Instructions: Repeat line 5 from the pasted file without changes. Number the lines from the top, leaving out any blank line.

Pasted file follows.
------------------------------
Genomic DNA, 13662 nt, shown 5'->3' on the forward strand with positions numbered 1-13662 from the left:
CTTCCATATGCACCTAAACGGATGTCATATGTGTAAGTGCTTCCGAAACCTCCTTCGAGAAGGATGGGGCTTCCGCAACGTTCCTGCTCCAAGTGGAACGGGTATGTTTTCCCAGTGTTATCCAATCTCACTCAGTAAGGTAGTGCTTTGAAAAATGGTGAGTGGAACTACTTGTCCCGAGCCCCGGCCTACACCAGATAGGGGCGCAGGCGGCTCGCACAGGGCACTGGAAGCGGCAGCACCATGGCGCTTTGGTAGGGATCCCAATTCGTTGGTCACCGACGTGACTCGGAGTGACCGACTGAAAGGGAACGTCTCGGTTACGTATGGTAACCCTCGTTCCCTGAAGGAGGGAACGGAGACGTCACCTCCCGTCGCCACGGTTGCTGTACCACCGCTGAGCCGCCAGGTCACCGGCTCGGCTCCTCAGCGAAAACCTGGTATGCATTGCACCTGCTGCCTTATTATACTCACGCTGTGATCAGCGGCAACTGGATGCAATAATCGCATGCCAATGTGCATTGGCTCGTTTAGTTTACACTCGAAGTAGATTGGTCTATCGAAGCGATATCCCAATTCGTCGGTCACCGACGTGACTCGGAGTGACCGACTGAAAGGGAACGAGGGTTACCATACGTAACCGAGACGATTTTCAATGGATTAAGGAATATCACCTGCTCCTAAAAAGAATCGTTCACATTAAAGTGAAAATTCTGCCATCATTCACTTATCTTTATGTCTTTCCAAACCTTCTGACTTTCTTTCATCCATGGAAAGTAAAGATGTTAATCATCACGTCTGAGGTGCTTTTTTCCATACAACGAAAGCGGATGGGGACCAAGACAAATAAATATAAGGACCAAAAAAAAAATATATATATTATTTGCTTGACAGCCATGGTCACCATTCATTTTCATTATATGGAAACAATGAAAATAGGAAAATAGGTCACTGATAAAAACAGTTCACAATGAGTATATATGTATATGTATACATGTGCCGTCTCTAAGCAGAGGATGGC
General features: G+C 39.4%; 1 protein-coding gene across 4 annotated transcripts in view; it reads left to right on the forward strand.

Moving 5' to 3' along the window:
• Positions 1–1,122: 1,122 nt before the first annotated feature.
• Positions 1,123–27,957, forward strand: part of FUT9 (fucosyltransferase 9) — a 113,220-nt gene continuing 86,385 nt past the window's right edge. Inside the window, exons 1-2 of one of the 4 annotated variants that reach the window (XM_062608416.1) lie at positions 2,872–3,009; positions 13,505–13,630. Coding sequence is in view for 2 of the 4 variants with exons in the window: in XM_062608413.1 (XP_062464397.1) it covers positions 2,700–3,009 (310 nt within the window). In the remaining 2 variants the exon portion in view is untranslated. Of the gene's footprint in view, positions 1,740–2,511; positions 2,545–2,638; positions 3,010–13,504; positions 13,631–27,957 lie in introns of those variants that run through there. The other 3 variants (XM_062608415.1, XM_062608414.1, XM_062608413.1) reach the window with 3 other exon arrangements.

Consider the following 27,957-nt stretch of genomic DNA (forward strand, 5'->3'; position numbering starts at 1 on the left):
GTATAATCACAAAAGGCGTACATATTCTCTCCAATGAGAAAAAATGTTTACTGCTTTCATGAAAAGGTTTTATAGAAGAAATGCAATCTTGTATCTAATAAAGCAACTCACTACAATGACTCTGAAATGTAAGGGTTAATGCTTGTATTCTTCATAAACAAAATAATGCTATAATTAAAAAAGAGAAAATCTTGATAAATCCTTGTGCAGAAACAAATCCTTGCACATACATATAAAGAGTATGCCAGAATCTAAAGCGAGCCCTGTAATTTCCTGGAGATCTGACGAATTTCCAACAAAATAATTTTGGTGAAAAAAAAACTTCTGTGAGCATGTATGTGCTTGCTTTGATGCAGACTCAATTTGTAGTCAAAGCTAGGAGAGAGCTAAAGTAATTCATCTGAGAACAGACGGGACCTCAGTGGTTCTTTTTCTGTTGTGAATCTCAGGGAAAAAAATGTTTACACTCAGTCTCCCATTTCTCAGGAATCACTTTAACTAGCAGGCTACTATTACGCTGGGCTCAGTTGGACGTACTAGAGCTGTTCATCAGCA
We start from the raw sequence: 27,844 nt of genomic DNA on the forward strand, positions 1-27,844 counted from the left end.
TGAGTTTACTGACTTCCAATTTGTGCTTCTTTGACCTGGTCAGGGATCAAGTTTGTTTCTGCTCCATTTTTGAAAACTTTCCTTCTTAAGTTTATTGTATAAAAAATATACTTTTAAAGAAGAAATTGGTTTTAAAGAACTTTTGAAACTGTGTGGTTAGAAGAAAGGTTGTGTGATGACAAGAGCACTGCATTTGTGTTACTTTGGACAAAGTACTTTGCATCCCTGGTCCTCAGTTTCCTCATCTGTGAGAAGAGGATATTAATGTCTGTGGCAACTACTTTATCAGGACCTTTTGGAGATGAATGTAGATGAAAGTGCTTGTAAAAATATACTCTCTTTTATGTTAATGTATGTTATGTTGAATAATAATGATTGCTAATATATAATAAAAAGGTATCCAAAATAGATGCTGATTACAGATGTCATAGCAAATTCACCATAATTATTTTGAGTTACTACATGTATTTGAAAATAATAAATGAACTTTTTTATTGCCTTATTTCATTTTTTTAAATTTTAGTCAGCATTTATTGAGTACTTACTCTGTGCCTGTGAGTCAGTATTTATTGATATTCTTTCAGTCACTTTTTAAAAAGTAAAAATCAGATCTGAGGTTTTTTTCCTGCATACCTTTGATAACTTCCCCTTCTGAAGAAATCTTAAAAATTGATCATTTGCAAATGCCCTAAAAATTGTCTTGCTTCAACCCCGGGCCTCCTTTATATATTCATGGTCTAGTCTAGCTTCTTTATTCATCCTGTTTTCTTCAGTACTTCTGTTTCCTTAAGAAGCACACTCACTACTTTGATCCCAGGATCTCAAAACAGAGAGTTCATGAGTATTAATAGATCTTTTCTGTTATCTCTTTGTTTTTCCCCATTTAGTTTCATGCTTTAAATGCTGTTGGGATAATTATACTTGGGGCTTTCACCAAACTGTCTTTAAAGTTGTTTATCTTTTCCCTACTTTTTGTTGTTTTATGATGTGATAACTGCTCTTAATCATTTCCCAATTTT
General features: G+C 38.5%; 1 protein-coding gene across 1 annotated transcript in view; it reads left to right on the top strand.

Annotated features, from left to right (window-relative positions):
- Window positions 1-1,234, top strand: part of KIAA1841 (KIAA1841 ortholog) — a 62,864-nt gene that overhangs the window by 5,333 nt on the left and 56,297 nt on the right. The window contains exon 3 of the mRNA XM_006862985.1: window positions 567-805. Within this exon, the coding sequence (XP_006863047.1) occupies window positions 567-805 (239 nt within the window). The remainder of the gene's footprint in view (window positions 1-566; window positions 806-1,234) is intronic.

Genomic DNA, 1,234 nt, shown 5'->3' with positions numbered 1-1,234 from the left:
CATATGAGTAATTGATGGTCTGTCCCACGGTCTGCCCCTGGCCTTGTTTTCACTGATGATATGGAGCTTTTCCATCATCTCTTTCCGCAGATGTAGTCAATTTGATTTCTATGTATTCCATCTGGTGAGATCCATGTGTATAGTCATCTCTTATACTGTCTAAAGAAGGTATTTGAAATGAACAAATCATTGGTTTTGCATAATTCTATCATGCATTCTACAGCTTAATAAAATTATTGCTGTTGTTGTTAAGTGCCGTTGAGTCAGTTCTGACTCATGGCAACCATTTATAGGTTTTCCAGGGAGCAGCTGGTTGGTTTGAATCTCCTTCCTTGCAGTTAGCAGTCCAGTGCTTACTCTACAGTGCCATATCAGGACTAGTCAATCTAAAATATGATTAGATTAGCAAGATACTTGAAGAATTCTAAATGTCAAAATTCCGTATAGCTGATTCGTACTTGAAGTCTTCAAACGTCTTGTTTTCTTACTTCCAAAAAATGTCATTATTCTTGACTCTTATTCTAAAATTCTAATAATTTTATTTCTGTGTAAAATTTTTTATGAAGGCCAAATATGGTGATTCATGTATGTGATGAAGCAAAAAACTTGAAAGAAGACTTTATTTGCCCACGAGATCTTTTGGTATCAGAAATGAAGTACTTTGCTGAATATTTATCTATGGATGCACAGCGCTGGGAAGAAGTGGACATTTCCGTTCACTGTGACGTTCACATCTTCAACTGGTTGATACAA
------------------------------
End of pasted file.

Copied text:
• Positions 1–1,122: 1,122 nt before the first annotated feature.